We leave the Royal Palace and continue to the nearby National Museum, home to the world's finest collection of sculpture from the Angkor period. The exquisite building was completed in 1920 and features collections from the pre-Angkor, Angkor and post-Angkor periods. We concentrate on the incredible sandstone sculpture from Angkor, as well as the intricate bronzes.
In the late afternoon, we board a local boat for a sunset cruise on the river. We set off on the Tonle Sap River, which famously reverses direction each year, acting as the world's largest natural flood barrier for the Mekong River. We cruise past the Royal Palace compound and around the Chrouy Changvar Peninsular on to the mighty Mekong River. We cruise past small villages and see fishing boats preparing their catch. We return to Phnom Penh after dark.
Day 6: Tuol Sleng and Killing Fields. Koh Dach Cycling Trip.
We come face to face with the horrific crimes of the Khmer Rouge. Tuol Sleng was a former high school that the Khmer Rouge turned into a centre for interrogation, torture and death. Today it is a museum of torture and serves to remind visitors of the terrible atrocities that came to pass in Cambodia. 17,000 people passed through the gates of this prison and only seven lived to tell the tale. The Khmer Rouge were meticulous in their record keeping, photographing all the prisoners and many of these haunting black and white images are on display in the cells. Tuol Sleng is a profoundly moving experience and not everyone will want to visit. However, it is key to understanding the hell into which Cambodia descended and how far it has come in the years since.
We then travel out of town to the Killing Fields of Choeung Ek. Prisoners from Tuol Sleng followed this same route to their fate. An old Chinese cemetery, Choeung Ek was turned into an extermination camp for political prisoners. The remains of 8985 people were exhumed from mass graves and are kept in a memorial stupa here. Despite the horrors of the past, it is a peaceful place to go and a tranquil spot to reflect on the tragic events that engulfed Cambodia and its people.
After lunch we board a boat for a look at rural Cambodia on the nearby island in the Mekong River called Koh Dach, also known as ‘Silk Island’. The island has no cars to disturb the idyllic scene, where silk weaving is a key element of village life. Cycling across the island, we’ll stop at Wat Yeak and pass by fruit orchards and vegetable farms on our way to the sandy beach at the north of the island, which is favoured by locals from the city, for some snacks. We then return along the island’s eight kilometer length to reunite with our boat.
Day 7: Phnom Penh to Kep.
We leave Phnom Penh and travel south on National Highway 2 towards the south coast. We stop at Tonle Bati to visit the beautiful 12th century temple of Ta Prohm. Built by King Jayavarman VII, this temple is surrounded by flourishing flowers and is a tranquil sanctuary.
We continue to Takeo where we enjoy a local lunch overlooking the water. We then travel by speedboat along an ancient canal to Phnom Da, a beautiful 8th century temple atop a small mount. An island in the wet season, when this area is inundated with water, it is surrounded by a sea of green ricefields in the dry season. We explore the brick temple on top of the hill and take in the magnificent views. We then follow a forest path to Asram Moha Russei, a curious hermit's shelter carved from sandstone.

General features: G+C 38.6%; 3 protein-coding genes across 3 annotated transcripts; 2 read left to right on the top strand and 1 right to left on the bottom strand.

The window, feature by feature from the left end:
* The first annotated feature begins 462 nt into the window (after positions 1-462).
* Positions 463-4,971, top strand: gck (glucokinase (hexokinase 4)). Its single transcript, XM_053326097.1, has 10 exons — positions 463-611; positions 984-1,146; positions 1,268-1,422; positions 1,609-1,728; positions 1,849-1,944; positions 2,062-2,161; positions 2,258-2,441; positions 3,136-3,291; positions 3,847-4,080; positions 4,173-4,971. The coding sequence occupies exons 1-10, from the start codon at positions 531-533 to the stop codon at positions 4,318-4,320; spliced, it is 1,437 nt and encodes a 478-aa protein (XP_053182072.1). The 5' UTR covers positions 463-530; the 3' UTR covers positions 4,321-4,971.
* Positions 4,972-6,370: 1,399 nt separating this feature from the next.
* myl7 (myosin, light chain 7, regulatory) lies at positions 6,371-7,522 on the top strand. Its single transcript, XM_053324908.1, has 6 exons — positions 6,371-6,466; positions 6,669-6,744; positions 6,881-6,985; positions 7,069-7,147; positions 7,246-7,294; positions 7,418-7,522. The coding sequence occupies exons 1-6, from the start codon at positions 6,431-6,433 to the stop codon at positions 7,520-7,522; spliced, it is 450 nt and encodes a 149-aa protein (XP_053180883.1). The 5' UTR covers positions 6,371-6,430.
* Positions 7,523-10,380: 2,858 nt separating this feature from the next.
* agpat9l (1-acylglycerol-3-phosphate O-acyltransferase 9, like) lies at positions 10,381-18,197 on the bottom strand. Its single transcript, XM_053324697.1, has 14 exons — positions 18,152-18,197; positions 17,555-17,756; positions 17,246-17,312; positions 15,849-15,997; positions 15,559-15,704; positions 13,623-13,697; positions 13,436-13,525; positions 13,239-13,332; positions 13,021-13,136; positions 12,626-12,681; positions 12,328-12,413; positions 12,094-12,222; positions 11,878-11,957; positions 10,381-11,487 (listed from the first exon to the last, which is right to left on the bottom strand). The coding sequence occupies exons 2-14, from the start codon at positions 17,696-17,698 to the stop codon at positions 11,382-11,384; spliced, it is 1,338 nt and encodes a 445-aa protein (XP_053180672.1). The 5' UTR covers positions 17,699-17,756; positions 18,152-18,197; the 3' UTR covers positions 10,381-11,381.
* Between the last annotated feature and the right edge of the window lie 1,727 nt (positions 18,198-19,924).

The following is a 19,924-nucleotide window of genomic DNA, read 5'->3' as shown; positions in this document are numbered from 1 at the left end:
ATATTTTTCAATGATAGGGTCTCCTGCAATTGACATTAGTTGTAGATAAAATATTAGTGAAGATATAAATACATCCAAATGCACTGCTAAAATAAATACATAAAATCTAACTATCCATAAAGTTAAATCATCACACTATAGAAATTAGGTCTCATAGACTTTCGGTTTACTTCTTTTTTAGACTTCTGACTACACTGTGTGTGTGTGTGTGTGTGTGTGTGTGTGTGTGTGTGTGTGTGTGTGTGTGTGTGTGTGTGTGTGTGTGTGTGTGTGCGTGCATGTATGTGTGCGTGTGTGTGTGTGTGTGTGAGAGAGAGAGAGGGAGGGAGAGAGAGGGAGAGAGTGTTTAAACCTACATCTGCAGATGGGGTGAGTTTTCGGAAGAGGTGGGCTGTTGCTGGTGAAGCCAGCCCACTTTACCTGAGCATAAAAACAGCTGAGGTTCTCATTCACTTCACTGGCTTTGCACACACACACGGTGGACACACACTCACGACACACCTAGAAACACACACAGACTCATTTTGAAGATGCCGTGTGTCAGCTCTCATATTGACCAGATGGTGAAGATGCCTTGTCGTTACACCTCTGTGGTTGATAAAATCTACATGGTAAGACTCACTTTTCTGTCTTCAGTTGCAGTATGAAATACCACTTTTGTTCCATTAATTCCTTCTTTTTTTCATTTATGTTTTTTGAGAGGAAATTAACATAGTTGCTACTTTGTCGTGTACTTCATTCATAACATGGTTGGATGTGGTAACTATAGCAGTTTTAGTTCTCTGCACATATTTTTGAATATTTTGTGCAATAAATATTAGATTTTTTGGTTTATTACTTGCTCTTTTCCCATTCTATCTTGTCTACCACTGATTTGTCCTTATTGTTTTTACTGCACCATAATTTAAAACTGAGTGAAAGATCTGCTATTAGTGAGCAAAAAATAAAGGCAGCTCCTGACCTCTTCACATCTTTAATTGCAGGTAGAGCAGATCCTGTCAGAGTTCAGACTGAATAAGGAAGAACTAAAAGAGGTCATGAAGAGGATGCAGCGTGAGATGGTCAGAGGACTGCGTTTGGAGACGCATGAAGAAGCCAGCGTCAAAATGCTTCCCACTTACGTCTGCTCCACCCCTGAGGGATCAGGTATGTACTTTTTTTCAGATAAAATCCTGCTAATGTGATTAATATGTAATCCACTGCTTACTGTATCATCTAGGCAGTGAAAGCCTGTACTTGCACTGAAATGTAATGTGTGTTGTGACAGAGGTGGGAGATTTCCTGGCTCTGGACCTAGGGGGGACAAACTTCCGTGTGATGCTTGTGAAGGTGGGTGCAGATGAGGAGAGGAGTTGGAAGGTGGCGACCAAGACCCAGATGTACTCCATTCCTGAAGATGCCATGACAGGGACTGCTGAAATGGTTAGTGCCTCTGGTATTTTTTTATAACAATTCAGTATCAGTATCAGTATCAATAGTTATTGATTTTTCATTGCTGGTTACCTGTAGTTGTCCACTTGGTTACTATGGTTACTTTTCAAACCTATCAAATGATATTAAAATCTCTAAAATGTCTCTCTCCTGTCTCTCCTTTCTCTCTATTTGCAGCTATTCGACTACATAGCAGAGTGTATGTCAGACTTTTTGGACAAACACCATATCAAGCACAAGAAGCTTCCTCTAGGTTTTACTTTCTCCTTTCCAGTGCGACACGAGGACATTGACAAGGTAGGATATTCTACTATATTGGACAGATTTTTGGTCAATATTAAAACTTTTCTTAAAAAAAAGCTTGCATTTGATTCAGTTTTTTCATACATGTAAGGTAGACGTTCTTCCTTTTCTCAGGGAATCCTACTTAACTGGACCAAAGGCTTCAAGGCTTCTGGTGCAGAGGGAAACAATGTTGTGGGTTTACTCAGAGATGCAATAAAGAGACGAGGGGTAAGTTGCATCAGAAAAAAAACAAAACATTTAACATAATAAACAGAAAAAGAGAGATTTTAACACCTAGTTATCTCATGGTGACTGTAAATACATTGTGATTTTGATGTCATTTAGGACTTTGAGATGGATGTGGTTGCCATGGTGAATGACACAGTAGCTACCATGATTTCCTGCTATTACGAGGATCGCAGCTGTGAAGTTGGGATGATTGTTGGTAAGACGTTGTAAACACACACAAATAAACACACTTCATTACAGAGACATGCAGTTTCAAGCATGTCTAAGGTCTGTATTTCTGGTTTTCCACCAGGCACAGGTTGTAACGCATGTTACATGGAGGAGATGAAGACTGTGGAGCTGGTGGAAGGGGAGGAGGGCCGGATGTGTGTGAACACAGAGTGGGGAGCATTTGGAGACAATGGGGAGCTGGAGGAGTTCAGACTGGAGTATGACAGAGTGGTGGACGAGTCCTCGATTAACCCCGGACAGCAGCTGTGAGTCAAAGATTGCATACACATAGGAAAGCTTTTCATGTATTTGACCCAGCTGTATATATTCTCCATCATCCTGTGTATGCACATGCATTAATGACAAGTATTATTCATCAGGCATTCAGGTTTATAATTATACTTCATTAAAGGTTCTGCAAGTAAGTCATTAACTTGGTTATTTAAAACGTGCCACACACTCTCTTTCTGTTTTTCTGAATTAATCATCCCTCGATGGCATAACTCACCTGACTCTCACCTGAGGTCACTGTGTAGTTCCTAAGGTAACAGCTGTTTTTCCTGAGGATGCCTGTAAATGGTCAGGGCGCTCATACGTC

Later we return by speedboat to Takeo and transfer to our vehicle for our onward journey to the old French-era seaside resort of Kep. We check into a comfortable hotel for the night.
Day 8: Rabbit Island.
This morning, we travel to the boat pier to board a local boat for the journey to Koh Tonsay or Rabbit Island. We journey across calm waters to this beautiful palm-fringed island, home to a small community of fisherfolk and farmers. We leave some time free to enjoy the white-sand beaches that ring the island. After a lunch of fresh seafood, there is more time to enjoy the sun, sea and sand before we travel back to Kep by boat
Day 9: Kep Cave pagodas.
We leave Kep and travel to the little town of Kompong Trach. For a long time this place was forgotten, as the civil war kept it off the map, but the new border crossing with Vietnam has seen a bit of a boom. We stop to visit the interesting cave temple of Wat Kirisan, built into the base of Phnom Sor. We travel through a small cave to a hidden chamber open to the elements, the sheer walls dripping with foliage. There are several hidden shrines here, as well as the Cave of a Thousand Ricefields, where locals claim the limestone looks like terraces.
We then journey to Phnom Chhnork, a large cave that contains a 7th century brick temple in remarkable condition. This hidden temple is a very sacred place for local Khmers. After a visit to the old-French colonial riverside town of Kampot, we return to Kep, our base of the night.
Day 10: Travel to Koh Kong. Stay at 4 Rivers Eco Lodge.
We leave behind the beaches of Kep and head west. We pass through the charming riverside town of Kampot and Veal Renh on National Highway 4. We swing north on new National Highway 48 towards Koh Kong, passing through some beautiful stretches of Cambodian countryside. We stop for a local lunch along the way before arriving at Tatai, where we board a boat to visit Tatai waterfall before continuing onto our overnight stop at 4 Rivers Eco Lodge in Koh Kong.
Day 11: Koh Kapi and Peam Krasaop.
We spend the day at the Peam Krasaop sanctuary which boats a large diversity of mangroves forest, we visit the old fishing village and then take a boat out to Koh Kapik island to see the life of the fishing community there before returning to 4 Rivers.
Day 12: Transfer to Thai border for beach extension or connections to Bangkok.
We leave 4 Rivers Lodge after breakfast and cross the bridge towards the Thai border.